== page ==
Written by Susan Dunne and Daniela Altimari and Originally Published by LA Times on September 14th, 2013.
In life and in death, the man known as Fortune was treated as nothing more than a thing owned by others.
Fortune was a slave in Waterbury in east-central Connecticut, purchased by a doctor and bonesetter, Preserved Porter. When Fortune died in 1798, Porter flayed Fortune's corpse and boiled the bones. The bones were used for more than 100 years by Porter's descendants to learn anatomy and become doctors.
In 1933, one of Porter's descendants donated Fortune's bones to the Mattatuck Museum in town. Fortune's skeleton was propped up for display there for more than 30 years. In the early 1970s, after the peak of the civil rights movement, the slave's skeleton was taken down, boxed and put in storage. It remained there for more than 25 years.
Last week, Fortune got something of his own: a respectful burial.
"Fortune was mistreated, even after he died. ... The museum did not do any research on who he really was, how he died, what he did. He was just there as an attraction," said Marie Galbraith, director of the Mattatuck from 2001 to 2012. "Now the research has been done. We did as much as we can. We want to give Fortune his personhood."
In 1996, Mattatuck initiated the Fortune Project to discover the story of the man who became the museum's skeleton. The effort was an offshoot of another project started years earlier by the Mattatuck's African American History Project Committee to study the history of blacks in the city of about 110,000 residents. Maxine Watts, former head of the Waterbury branch of the National Assn. for the Advancement of Colored People, led the committee.
"We decided we were going to have to approach people 80 years old and over and ask them to do oral history with us about growing up in Waterbury," Watts said. "We were hoping to find the oldest people we could and talk to them before they were gone."
That project made headlines in the local press. A Waterbury attorney, Gary Broder, read the stories and wrote to Watts, asking her to look into "Larry the skeleton," a former Mattatuck exhibit known to have been a slave.
"I asked Marie, 'Whatever happened to that skeleton?' She said, 'It's still here, let's bring him up,'" Watts said. "We were looking for the oldest African American in town, and all the time he was right here."
In his collection of historical Waterbury postcards, Broder owns a picture postcard of "Larry the skeleton." It shows the skeleton with "Larry" scrawled across the forehead, flanked by a shovel and a pitchfork. The postmark is unclear, but the postcard dates to between 1958 and 1963, when postcard postage was 3 cents.
Broder recalls seeing the skeleton when he was a child. "I was in grammar school. I saw it and thought, 'There's a skeleton, that's pretty cool,'" he said. "As a grammar-school-age kid, I didn't have a real concept of what it was. It was a skeleton. Every kid knows what a skeleton is. We think of it fromHalloween. I certainly didn't have a sense of it as a person."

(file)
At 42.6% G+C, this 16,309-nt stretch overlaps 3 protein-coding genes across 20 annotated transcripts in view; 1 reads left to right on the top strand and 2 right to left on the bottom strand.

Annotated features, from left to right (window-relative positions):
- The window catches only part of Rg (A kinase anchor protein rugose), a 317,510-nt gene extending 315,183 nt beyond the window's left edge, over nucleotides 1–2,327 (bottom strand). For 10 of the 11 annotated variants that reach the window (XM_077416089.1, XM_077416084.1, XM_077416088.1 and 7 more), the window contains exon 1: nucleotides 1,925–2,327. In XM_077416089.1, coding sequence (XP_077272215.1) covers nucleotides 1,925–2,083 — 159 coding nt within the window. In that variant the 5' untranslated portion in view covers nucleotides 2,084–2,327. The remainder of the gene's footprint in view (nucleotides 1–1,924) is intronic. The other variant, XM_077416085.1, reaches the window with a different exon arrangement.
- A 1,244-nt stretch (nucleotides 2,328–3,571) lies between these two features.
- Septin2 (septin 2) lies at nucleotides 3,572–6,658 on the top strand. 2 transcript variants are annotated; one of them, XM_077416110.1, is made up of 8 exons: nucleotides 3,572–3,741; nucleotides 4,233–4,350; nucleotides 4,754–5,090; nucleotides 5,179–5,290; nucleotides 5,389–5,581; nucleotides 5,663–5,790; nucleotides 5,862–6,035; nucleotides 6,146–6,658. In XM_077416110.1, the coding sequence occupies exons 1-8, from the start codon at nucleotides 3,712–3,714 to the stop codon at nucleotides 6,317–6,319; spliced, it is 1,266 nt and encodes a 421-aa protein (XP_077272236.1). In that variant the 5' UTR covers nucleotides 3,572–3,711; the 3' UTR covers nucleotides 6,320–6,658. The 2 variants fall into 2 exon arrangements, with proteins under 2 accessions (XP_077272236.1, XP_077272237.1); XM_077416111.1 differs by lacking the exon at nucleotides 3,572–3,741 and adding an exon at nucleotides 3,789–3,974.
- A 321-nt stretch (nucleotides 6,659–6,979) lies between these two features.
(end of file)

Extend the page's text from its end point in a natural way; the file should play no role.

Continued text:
Launching off from Broder's postcard, the Fortune Project consulted an 1896 book, "The Town and City of Waterbury, Connecticut, from the Aboriginal Period to the Year Eighteen Hundred and Ninety-Five," edited by Joseph Anderson. The book called the slave Larry and said he drowned in 1798. It referred to Porter's use of the slave's bones as "economical."
In historical records, it was noted that a slave named Fortune belonging to Preserved Porter was baptized in 1797. The estate inventory of Porter, executed by his two sons, indicated that Fortune had a wife, Dinah, and four children, sons Jacob and Africa and daughters Mira and Roxa.
The bones were donated to the Mattatuck by Sally Porter Law McGlannan after a team of workers found them while renovating an old building. Further research indicated that generations of Porters had used the bones not just as teaching tools but also as toys.
In solemn ceremonies Thursday, hundreds gathered to honor the memory of a man who, in life and death, was treated like a possession. Fortune's bones lay in state for five hours at the state Capitol in Hartford. "Even after death, he did not get the respect he should have as a man ... as a human being," Lt. Gov. Nancy Wyman said. "This state is welcoming him now. ... Mr. Fortune, you are somebody [who] will not be forgotten."
The casket was taken that afternoon to St. John's Episcopal Church on the Green, the Waterbury parish in which Fortune was baptized. Eight pallbearers carried the simple, dark wood casket into the church, where it was draped in satin and taken into the high-ceilinged, arched sanctuary.
Amy Welin, rector of St. John's, led the service attended by a racially mixed group of more than 300 people. The fate of Fortune's family is not known, but Welin said members of the Union of Black Episcopalians and the African American History Project Committee, the group that researched Fortune's background, "stand in as his family."
"By our common humanity, we're his descendants," said Welin, who is white.
Before the burial, several members of the local clergy also spoke. "Human beings, regardless of color, race, gender, sexual orientation or ethnicity, are all God's children created in God's image," said the Rev. Calbert Brantley of Zion Baptist Church.
Two clergy members quoted Ezekiel 37, in which God asked Ezekiel, "Can these bones live?"
Winifred Ward of Grace Baptist Church responded: "I believe Mr. Fortune's bones can live if we allow ourselves to keep telling the story."